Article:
Brenda Chapman, Mark Andrews; Best Animated Feature (Brave): In a fairy-tale ending, director Brenda Chapman took the stage at the Academy Awards on Sunday to accept the Oscar for best animated feature for Pixar's Brave -- a project she was fired from in early 2011 over creative differences. Chapman shared the win with Mark Andrews, who took over directing duties upon Chapman's exit. She had worked on Brave for eight years. "It is absolutely a vindication," Chapman said backstage, flanked by Andrews (who wore a green kilt). "I wanted to honor her when I came on board," Andrews said. -- Pamela McClintock

Adele Adkins, Paul EpworthBest Original Song (Skyfall): Adele added one more trophy to her growing collection on Sunday, bringing her one step closer to EGOT (Emmy, Grammy, Oscar and Tony) -- though she also won a Golden Globe earlier this awards season. "Maybe I'll do an HBO special like Beyonce did," she joked with reporters backstage following her win, adding that she intended to hit the Vanity Fair party after the ceremony had concluded. "I have to get up at 6. One glass of champagne and I'm gone these days," she said. The singer accepted the award for Best Original Song for "Skyfall" alongside co-writer Paul Epworth, who clarified reports that they had recorded the song in just 10 minutes. "We got the first draft down in 10 minutes," he said. Added Adele: "It was two studio sessions. We're good, but we're not that good." -- Sophie Schillaci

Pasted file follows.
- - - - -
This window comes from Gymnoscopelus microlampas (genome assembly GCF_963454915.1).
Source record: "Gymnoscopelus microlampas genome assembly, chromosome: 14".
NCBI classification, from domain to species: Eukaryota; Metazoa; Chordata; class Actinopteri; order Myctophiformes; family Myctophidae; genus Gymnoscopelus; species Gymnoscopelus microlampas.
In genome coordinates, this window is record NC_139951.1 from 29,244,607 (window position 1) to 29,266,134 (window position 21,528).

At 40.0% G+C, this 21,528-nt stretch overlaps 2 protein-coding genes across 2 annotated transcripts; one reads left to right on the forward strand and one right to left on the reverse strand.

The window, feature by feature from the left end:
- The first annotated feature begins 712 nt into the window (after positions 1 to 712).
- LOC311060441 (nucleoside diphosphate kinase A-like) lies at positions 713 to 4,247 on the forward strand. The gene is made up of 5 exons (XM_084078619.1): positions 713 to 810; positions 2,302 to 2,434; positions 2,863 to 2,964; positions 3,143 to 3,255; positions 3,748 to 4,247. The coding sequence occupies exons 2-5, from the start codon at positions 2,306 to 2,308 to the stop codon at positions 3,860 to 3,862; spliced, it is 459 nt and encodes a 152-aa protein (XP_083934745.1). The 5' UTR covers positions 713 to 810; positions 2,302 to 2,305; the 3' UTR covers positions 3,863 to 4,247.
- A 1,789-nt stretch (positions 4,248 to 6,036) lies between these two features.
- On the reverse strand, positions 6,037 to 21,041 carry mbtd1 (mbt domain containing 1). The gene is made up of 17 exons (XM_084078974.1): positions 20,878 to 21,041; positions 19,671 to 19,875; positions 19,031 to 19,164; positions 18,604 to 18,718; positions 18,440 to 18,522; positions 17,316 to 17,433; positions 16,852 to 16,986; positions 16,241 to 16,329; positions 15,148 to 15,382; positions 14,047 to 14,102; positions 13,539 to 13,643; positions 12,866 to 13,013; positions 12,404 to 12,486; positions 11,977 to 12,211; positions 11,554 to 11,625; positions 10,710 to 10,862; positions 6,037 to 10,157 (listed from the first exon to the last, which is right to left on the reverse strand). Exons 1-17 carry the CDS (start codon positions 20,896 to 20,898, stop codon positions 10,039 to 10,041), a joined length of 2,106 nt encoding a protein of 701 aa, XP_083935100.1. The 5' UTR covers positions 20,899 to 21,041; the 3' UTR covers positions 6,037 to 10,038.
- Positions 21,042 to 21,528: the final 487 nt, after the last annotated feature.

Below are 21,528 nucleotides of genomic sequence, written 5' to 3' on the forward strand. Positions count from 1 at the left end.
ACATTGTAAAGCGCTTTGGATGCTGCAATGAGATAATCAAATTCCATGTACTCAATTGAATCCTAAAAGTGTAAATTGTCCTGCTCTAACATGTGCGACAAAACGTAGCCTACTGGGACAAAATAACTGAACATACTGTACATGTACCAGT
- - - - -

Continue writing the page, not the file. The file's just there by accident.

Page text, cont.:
Shawn Christensen, Best Live-Action Short Film (Curfew): "I'd love to get a job. That would be the first thing that would be nice to get," laughed Shawn Christensen, moments after winning best live-action short film for his Curfew. "And I think it would be nice to get into feature films and stay in short films, because there's something amazing about the pressure of short films that I kind of enjoy on a torturous level." -- Sophie Schillaci

PHOTOS: 2013 Oscar Snubs